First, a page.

Lab Directors – Lab Directors… direct labs. If you are taking a class with a lab component, these people are the ones who work out the logistics of fitting several thousand undergrad into their respective labs. They won’t be the ones teaching and you’ll probably never see them after lab check-in days. Nonetheless, they play an important role.
Deans – A dean is the head of a faculty (or department) at university. They oversee the entire faculty and make some executive decisions. If, for example, you are failing multiple classes, you may get hauled up to the dean’s office.
Advisors – There are faculty advisors (people who tell you what you need to do to graduate with a B.A. or B.Sc, or a B.F.A. etc.) and program advisors who tell you what you need to do to graduate with certain specializations (e.g. Major in Psychology, Honors Geology, Minor in English). There are all sorts of other adivisors, but they vary by school.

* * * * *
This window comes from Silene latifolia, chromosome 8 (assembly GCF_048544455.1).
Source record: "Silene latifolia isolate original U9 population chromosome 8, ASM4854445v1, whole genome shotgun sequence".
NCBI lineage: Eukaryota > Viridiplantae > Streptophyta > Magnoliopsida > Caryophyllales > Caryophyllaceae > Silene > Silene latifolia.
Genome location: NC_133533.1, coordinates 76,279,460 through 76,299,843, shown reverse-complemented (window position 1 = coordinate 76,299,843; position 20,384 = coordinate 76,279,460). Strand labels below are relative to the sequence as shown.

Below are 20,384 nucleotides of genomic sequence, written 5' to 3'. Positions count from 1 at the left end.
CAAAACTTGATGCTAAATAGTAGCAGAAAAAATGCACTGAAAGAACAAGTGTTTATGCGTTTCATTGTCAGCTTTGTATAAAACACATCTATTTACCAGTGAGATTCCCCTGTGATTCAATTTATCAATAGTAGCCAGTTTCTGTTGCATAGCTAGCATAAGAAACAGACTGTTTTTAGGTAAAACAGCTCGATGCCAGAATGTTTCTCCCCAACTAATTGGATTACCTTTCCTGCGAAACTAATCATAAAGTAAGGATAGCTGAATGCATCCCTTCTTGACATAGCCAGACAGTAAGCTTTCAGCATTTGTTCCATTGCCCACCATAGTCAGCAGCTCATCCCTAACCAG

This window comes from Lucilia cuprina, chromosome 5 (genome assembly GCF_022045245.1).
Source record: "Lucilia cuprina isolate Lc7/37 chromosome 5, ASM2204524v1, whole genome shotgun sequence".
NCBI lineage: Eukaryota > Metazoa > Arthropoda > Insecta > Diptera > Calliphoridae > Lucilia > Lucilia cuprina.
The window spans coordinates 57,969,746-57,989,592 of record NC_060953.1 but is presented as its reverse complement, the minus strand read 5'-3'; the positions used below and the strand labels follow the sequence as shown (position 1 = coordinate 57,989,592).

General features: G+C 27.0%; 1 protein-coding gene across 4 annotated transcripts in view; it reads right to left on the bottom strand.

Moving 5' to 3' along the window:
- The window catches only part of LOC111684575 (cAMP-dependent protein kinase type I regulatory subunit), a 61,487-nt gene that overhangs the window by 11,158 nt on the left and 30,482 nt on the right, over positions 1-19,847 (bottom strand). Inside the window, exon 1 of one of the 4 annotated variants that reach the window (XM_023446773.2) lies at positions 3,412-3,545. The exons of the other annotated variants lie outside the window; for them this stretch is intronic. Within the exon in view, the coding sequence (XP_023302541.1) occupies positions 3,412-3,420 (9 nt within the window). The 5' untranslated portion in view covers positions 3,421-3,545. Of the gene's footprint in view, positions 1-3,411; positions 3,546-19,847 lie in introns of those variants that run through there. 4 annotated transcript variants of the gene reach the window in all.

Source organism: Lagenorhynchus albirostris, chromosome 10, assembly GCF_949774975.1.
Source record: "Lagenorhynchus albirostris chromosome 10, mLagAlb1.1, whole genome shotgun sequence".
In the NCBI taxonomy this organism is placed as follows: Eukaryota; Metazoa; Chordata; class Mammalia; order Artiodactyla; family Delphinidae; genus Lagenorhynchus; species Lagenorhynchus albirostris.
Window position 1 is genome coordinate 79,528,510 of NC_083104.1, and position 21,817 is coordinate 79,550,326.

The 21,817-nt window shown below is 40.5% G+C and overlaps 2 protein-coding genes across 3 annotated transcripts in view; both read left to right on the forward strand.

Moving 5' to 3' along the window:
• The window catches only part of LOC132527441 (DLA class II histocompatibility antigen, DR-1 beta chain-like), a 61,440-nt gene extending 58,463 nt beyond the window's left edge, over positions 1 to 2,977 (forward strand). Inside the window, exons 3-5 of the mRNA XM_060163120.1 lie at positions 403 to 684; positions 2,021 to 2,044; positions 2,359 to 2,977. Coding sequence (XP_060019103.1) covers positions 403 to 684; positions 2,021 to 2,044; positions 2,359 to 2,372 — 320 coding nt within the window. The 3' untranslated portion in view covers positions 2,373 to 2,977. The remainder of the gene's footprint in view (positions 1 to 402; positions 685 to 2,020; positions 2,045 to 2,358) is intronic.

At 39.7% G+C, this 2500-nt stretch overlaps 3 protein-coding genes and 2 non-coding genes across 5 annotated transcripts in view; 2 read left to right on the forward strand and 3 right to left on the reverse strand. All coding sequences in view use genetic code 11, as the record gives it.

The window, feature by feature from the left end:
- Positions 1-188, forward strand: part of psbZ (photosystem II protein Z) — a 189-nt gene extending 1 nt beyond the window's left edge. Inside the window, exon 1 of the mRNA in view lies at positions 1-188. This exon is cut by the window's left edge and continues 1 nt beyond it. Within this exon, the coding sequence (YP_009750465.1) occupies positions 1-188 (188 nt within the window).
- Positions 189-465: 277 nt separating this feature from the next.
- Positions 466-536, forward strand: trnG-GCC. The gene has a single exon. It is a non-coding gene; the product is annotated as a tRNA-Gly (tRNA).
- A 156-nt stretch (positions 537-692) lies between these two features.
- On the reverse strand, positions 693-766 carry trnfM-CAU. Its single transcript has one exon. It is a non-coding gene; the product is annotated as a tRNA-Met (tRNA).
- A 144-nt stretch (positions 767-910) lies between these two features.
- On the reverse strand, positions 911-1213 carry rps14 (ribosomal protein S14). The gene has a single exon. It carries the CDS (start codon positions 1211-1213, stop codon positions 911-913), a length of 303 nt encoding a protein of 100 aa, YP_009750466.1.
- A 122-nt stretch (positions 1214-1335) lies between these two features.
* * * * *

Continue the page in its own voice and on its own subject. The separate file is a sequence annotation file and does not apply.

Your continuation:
Group B: Courses
Midterm – Akin to a test in high school. Any exam (or test) that is not the final exam is a midterm, regardless of when during the academic term they actually happen. Midterms can be worth anywhere between 20 to 50% of the course mark.
Finals – Final are final exams in any course. Depending on the length of the course (e.g. 1 semester of 1 year), they can happen in December or April. They are weighed heavily and can be worth up to 100% of the course mark.